Why did I join Netskope?
The first reason is clear: Company Culture. Sanjay Beri (a fellow Canadian and hockey fan to boot!) has built a great company and taken great care to create a company culture that is respectful, free of politics, results-driven, collaborative, and most importantly fun.
The second reason: Hiring “A” players. Sanjay has assembled a very impressive team across all disciplines. There is an incredible bench of talent and leadership with people from AWS and Limelight, who are leading our NewEdge infrastructure efforts, as well as others who contributed to the past success of tech titans like Palo Alto Networks, Fortinet, Juniper, Riverbed, and others in both security and networking. Early in my career while working at GE, Jack Welch always preached, “‘A’ players hire ‘A’ players.” It only takes one bad senior hire for that cycle to break. The more people I meet here, the more I am impressed.
The third reason: Technology and Vision. Everyone knows the Great One’s (aka Wayne Gretzky) quote, “Skate to where the puck is going to be, not where it has been”. You couldn’t find a better quote to describe what Netskope is doing to disrupt the cybersecurity industry and executing on the security and networking convergence promise of SASE. We are headed to where the puck is going while others are headed towards the player with the puck hoping for a lucky break, before realizing that it is a crowded spot on the ice. Hockey, like building products, is all about anticipation. For product owners, it is about anticipating the needs of your customers. The technological foundation Netskope built has allowed us to get a leg up on the competition and we will continue using it to innovate and leapfrog the competition. I am very excited to be here and be given the opportunity to build some truly amazing products on top of this great platform.
To understand why I think Netskope has the right strategy, let’s first look at the history of how security has been delivered. In my experiences while working at Check Point, Fortinet, and Palo Alto Networks, I have seen security delivered in various form factors starting with hardware appliances. Then as hypervisors gained popularity, the virtual machine form factor took flight and eventually gave way to workloads in the cloud. These were essentially still VMs now just running on the cloud provider’s custom hypervisors. This is what most refer to as IaaS or public cloud infrastructure.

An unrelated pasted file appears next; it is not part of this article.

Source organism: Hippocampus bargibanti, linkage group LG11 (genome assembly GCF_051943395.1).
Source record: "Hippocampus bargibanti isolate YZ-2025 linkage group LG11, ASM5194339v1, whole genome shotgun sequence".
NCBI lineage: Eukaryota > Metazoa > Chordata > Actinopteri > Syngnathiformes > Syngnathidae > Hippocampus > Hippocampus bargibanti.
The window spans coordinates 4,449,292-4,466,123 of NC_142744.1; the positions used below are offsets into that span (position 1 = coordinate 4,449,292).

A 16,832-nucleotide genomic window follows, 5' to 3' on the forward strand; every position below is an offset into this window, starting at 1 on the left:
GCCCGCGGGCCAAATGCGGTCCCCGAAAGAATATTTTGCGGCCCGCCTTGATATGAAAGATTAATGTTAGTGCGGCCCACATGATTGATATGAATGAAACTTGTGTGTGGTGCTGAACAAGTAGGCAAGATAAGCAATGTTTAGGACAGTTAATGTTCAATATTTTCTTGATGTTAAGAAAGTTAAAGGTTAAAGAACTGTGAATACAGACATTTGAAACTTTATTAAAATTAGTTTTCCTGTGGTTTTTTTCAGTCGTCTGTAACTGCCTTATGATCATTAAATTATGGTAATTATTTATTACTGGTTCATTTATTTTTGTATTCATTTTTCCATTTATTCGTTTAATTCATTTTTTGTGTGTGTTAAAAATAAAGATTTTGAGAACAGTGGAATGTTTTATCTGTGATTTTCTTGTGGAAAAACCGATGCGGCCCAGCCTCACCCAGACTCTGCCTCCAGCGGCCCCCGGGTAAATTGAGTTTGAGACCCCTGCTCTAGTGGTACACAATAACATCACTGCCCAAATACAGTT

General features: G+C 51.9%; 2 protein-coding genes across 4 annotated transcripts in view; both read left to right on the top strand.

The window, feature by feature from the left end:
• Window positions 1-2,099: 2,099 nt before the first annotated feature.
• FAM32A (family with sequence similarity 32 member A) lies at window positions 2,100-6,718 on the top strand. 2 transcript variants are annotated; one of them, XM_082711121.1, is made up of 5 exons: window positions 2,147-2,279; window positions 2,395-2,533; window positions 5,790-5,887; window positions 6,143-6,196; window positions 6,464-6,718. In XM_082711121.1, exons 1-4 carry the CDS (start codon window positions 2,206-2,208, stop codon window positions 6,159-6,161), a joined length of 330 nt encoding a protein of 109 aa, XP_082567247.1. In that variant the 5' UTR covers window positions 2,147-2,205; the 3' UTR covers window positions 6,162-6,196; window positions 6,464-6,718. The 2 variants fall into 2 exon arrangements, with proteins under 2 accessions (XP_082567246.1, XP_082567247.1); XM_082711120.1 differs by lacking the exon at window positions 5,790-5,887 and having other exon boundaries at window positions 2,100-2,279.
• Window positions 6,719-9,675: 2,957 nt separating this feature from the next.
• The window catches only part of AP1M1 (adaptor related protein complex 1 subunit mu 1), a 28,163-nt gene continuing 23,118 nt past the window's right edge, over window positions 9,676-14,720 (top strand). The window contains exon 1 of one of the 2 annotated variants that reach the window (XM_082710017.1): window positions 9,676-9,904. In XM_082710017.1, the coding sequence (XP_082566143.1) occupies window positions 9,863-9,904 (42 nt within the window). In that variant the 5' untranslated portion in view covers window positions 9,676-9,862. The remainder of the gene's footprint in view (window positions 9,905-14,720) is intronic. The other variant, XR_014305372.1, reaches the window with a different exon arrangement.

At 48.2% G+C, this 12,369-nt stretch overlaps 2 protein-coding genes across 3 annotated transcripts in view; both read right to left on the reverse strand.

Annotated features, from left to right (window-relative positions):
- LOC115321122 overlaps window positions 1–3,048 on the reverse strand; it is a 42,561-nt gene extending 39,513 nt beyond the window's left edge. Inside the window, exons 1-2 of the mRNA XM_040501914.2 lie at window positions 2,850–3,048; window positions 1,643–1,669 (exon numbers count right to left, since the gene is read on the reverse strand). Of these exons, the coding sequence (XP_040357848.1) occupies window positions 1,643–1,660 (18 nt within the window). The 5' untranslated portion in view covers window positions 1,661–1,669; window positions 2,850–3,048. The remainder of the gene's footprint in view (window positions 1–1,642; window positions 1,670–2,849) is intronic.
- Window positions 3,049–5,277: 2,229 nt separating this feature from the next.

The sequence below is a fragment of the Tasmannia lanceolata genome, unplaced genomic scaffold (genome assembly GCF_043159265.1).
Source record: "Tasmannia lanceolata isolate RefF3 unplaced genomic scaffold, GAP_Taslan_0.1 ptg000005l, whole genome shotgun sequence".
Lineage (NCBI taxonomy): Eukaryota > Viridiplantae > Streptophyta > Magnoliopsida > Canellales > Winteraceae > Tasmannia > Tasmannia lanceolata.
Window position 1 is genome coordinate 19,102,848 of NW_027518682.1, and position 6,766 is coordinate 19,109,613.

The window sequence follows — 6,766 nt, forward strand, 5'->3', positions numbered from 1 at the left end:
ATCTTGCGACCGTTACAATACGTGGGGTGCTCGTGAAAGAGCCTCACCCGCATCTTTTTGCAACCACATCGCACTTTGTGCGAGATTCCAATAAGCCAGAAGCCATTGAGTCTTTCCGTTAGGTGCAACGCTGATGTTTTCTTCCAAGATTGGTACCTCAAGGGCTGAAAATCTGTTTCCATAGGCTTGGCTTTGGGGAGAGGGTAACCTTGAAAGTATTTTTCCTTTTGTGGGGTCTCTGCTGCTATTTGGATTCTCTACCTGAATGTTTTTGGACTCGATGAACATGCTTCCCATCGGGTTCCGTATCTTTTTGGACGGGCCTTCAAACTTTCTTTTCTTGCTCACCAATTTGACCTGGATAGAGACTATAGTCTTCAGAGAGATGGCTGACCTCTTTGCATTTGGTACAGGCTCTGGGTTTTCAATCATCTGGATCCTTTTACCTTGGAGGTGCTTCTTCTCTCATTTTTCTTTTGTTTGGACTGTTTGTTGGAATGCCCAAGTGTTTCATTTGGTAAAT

Today, many security vendors still use a combination of these form factors including hardware running in their own data centers, on their customer’s networks, or in public clouds to deliver security services like NGFW, SWG, SD-WAN, and other services required for a SASE architecture. However, as we all know, applications have transformed and migrated to the cloud and most are now consumed as SaaS. This transformation needs security to transform with it. Netskope could have easily decided to deploy virtual appliances in the public cloud or in a datacenter as others have done. Instead, we anticipated the demands from remote workers, the performance demands of applications, the need for the lowest possible latency access, and probably most importantly, the need to control our own destiny. In NewEdge, for example, this translates into full control over all hardware, software, routing decisions, peering, and data center location decisions. The only way to achieve this is with a born-in-the-cloud, fully-SASE-ready security stack delivered from our NewEdge data centers in nearly 45 regions, combined with an aggressive interconnection and peering strategy to internet providers for transit and the web, cloud, and SaaS our customers care about.
Even though we are all tired of hearing about COVID-19, I do want to point out a few things that happened during the last year. Retail stores, restaurants, branch offices, and headquarters were empty for the majority of 2020 and still are for the most part. This got me thinking: What are all those firewalls at the edge of the network (on-premises) being used for? What about all those SD-WAN devices? What about all those redundant Internet circuits and MPLS WAN circuits? I think you get my point. None of those things really made a difference during COVID. In fact, they were barely being utilized. If you used them to secure your remote workforce, you probably scrambled to increase capacity by adding more software licenses and deploying more devices. What does this prove? That those solutions aren’t elastic and flexible, don’t scale, and aren’t built for the needs of today, let alone future needs.
Users now use any device, from anywhere with whatever connection they have available (4G, 5G, Wifi) to access the web and their applications. Companies who are focused on selling boxes or legacy form factors like VMs (or services based on either of these) might have seen an uptick in business in the last year as customers scrambled to increase capacity. Companies that had the right strategy and built cloud-native security solutions benefited from explosive growth during this time and were able to secure the users by having the security follow the user and their data. And even more importantly, customers who had embraced these cloud-native security services were able to be nimble and adapt on the fly during the pandemic.
I predict that this year and in the coming years, when CIOs, CISOs, and CFOs look at their respective budgets, they are going to think twice about what their next cybersecurity technology purchases will be. They’re going to look to partner with someone who, like them, can find those open spots on the ice. ;>)